PSU scandal is ultimate failing of system

BY foxsports • November 7, 2011

A kid is drowning, and Joe Paterno is standing there watching.

There they are, the two images of this Penn State scandal, and I can not reconcile them: the iconic and endearing Penn State football coach and the kid allegedly sexually molested by longtime defensive coordinator Jerry Sandusky.

They are both compilations, of course. Paterno is the sum of the many stories I've read of him over the years. The kid is the one face I have given to the eight agonizing stories told in the grand jury report of a little boy hiding scared in the closet, of the alleged sexual abuse of another boy in a Penn State shower, of what it is like to be stalked and groomed and taken advantage of by a sexual predator.

I want JoePa to save the kid. And in lieu of that, I want him to pay — with his job, with his reputation, with his program. Yet I keep hearing JoePalogists saying he did what was required of him.

Let’s dispense with this once and for all.

“Somebody has to question about what (we) would consider the moral requirements for a human being that knows of sexual things that are taking place with a child,” Pennsylvania state police commissioner Frank Noonan rightly noted in a press conference Monday.

“I think you have the moral responsibility — anyone. Not whether you're a football coach or a university president or the guy sweeping the building. I think you have a moral responsibility to call us.”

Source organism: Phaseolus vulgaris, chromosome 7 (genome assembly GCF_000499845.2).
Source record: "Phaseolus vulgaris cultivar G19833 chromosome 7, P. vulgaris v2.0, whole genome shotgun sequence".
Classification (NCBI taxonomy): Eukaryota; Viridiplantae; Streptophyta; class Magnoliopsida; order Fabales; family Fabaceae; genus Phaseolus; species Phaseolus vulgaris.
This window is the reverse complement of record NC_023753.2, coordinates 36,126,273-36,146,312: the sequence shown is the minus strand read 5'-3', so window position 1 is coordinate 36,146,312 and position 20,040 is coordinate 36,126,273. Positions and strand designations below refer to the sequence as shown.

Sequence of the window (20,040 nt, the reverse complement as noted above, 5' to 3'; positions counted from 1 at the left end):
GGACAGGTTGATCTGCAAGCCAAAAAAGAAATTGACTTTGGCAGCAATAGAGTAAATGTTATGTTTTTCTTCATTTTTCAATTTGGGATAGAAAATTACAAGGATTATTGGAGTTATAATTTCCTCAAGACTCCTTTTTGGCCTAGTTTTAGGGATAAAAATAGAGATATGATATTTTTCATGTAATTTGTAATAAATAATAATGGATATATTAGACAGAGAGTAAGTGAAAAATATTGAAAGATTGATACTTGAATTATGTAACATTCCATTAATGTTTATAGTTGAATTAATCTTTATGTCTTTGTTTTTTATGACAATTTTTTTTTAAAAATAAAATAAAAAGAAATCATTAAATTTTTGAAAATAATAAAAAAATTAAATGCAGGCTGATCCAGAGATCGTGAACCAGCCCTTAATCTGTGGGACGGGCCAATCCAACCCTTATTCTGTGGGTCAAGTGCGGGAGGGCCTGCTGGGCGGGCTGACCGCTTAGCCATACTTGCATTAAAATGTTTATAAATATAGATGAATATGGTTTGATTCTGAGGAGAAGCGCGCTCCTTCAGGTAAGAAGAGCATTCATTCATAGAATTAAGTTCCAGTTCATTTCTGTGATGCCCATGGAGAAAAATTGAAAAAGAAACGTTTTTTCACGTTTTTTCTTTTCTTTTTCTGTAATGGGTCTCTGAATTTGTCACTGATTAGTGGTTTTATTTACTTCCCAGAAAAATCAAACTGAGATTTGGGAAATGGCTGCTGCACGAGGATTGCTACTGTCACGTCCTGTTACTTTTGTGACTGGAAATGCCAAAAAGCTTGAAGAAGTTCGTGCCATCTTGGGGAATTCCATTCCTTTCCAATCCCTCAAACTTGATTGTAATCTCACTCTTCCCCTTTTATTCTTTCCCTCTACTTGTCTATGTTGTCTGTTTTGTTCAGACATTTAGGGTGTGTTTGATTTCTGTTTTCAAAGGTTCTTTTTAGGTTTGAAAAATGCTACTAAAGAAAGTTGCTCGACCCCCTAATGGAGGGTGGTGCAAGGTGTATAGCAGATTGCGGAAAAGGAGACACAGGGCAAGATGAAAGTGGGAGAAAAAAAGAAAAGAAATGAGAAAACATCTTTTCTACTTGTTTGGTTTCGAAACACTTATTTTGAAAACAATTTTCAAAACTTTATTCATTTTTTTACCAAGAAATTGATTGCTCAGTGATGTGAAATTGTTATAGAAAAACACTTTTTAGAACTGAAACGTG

It is impossibly hard to comprehend the devastation of sexual molestation, the time bomb of shame and guilt and terror given to a child to carry. I once watched an episode of "The Oprah Winfrey Show" in which comedian Tyler Perry talked about being molested as a child, and one thing said on that show still haunts me: "A molester kills who his victim could have been."

A kid was being killed, and JoePa either knew and did only what was legally required, or only kind of knew and did not bother himself with delving in any deeper. So of course JoePa needs to be fired, along with then-graduate assistant Mike McQueary and the president who defended them.

Penn State definitely needs to suspend football for a while. There are issues in Happy Valley bigger than how to beat the Cornhuskers this Saturday — like beginning the autopsy on how its football program lost its soul.

How did we let this happen? How did we allow a football program to take precedence over the welfare of children? That is where you start. But once we are done condemning Paterno, we need to turn the magnifying glass on ourselves. He operated under the very parameters we allow college football to exist in nowadays: with unlimited budgets, unchecked power for coaches who are worshipped, and a belief that few things are more important than protecting Saturday’s result.

It's easy to excuse the various recruiting travails and improper benefits accusations because, at least for me, they all seem very capricious. We drum up just enough moral outrage to feel smug unless it is our program. But it is a slippery slope to bigger deceptions when a coach is deified, all justified under protecting the program.

As the Penn State news broke Saturday, I was in Tuscaloosa for LSU-Alabama and it was hard not to imagine how this kind of atmosphere could be established there, or anywhere. Crimson Tide coach Nick Saban is just as revered and just as unchecked.

Obviously it’s not just Saban. It’s Stoops. It’s Mack. It was Carroll. It was Meyer. It’s every one of those guys we trust to do the right thing, even though doing the right thing can be so damn hard. What happened in Happy Valley is truly the ultimate tragedy of the unchecked, all-powerful college football institution. We have been so busy looking for inexplicable receipts, and questioning the new Range Rover that Recruit X has been driving around in, that we missed the real dangers of worshipping humans.